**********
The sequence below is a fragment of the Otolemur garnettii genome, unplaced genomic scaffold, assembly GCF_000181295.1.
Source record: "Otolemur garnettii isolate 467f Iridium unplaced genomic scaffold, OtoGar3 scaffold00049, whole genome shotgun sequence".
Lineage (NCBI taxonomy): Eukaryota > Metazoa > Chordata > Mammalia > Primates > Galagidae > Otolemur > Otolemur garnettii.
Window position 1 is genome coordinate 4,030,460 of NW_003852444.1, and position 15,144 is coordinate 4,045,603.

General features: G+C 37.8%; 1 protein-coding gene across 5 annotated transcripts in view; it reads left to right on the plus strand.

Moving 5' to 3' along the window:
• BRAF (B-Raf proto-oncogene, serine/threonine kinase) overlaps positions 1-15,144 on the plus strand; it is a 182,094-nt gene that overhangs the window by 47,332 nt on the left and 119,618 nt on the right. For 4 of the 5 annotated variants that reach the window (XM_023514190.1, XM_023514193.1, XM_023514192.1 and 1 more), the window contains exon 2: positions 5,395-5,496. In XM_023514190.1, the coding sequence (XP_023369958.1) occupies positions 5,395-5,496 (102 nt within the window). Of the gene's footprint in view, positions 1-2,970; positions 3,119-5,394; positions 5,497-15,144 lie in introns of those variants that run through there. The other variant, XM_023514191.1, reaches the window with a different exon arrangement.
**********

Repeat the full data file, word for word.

The sequence below is a fragment of the Otolemur garnettii genome, unplaced genomic scaffold, assembly GCF_000181295.1.
Source record: "Otolemur garnettii isolate 467f Iridium unplaced genomic scaffold, OtoGar3 scaffold00049, whole genome shotgun sequence".
Lineage (NCBI taxonomy): Eukaryota > Metazoa > Chordata > Mammalia > Primates > Galagidae > Otolemur > Otolemur garnettii.
Window position 1 is genome coordinate 4,030,460 of NW_003852444.1, and position 15,144 is coordinate 4,045,603.

General features: G+C 37.8%; 1 protein-coding gene across 5 annotated transcripts in view; it reads left to right on the plus strand.

Moving 5' to 3' along the window:
• BRAF (B-Raf proto-oncogene, serine/threonine kinase) overlaps positions 1-15,144 on the plus strand; it is a 182,094-nt gene that overhangs the window by 47,332 nt on the left and 119,618 nt on the right. For 4 of the 5 annotated variants that reach the window (XM_023514190.1, XM_023514193.1, XM_023514192.1 and 1 more), the window contains exon 2: positions 5,395-5,496. In XM_023514190.1, the coding sequence (XP_023369958.1) occupies positions 5,395-5,496 (102 nt within the window). Of the gene's footprint in view, positions 1-2,970; positions 3,119-5,394; positions 5,497-15,144 lie in introns of those variants that run through there. The other variant, XM_023514191.1, reaches the window with a different exon arrangement.